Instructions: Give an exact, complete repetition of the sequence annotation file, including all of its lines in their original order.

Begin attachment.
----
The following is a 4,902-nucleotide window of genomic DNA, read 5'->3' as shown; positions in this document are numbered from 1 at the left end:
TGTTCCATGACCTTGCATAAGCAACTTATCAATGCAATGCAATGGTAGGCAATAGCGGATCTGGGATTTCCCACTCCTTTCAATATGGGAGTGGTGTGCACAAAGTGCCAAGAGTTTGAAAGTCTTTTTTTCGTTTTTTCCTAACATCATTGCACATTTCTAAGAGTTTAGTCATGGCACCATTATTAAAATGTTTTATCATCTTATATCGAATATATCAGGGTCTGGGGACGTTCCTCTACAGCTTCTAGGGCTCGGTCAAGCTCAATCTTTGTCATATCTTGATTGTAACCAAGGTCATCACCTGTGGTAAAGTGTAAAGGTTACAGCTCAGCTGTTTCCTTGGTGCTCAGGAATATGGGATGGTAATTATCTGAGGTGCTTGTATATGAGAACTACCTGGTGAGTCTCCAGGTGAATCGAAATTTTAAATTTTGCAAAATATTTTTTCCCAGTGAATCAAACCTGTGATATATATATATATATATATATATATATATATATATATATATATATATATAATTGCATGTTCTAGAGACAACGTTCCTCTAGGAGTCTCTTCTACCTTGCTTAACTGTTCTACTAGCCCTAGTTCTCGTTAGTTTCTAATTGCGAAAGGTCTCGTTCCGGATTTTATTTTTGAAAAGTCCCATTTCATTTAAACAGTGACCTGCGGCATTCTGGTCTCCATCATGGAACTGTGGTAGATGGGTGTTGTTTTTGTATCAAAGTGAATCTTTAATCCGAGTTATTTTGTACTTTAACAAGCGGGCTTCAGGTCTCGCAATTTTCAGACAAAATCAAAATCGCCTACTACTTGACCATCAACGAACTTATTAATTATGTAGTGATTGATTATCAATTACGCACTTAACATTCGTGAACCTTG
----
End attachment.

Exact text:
The following is a 4,902-nucleotide window of genomic DNA, read 5'->3' as shown; positions in this document are numbered from 1 at the left end:
TGTTCCATGACCTTGCATAAGCAACTTATCAATGCAATGCAATGGTAGGCAATAGCGGATCTGGGATTTCCCACTCCTTTCAATATGGGAGTGGTGTGCACAAAGTGCCAAGAGTTTGAAAGTCTTTTTTTCGTTTTTTCCTAACATCATTGCACATTTCTAAGAGTTTAGTCATGGCACCATTATTAAAATGTTTTATCATCTTATATCGAATATATCAGGGTCTGGGGACGTTCCTCTACAGCTTCTAGGGCTCGGTCAAGCTCAATCTTTGTCATATCTTGATTGTAACCAAGGTCATCACCTGTGGTAAAGTGTAAAGGTTACAGCTCAGCTGTTTCCTTGGTGCTCAGGAATATGGGATGGTAATTATCTGAGGTGCTTGTATATGAGAACTACCTGGTGAGTCTCCAGGTGAATCGAAATTTTAAATTTTGCAAAATATTTTTTCCCAGTGAATCAAACCTGTGATATATATATATATATATATATATATATATATATATATATATATATATATAATTGCATGTTCTAGAGACAACGTTCCTCTAGGAGTCTCTTCTACCTTGCTTAACTGTTCTACTAGCCCTAGTTCTCGTTAGTTTCTAATTGCGAAAGGTCTCGTTCCGGATTTTATTTTTGAAAAGTCCCATTTCATTTAAACAGTGACCTGCGGCATTCTGGTCTCCATCATGGAACTGTGGTAGATGGGTGTTGTTTTTGTATCAAAGTGAATCTTTAATCCGAGTTATTTTGTACTTTAACAAGCGGGCTTCAGGTCTCGCAATTTTCAGACAAAATCAAAATCGCCTACTACTTGACCATCAACGAACTTATTAATTATGTAGTGATTGATTATCAATTACGCACTTAACATTCGTGAACCTTG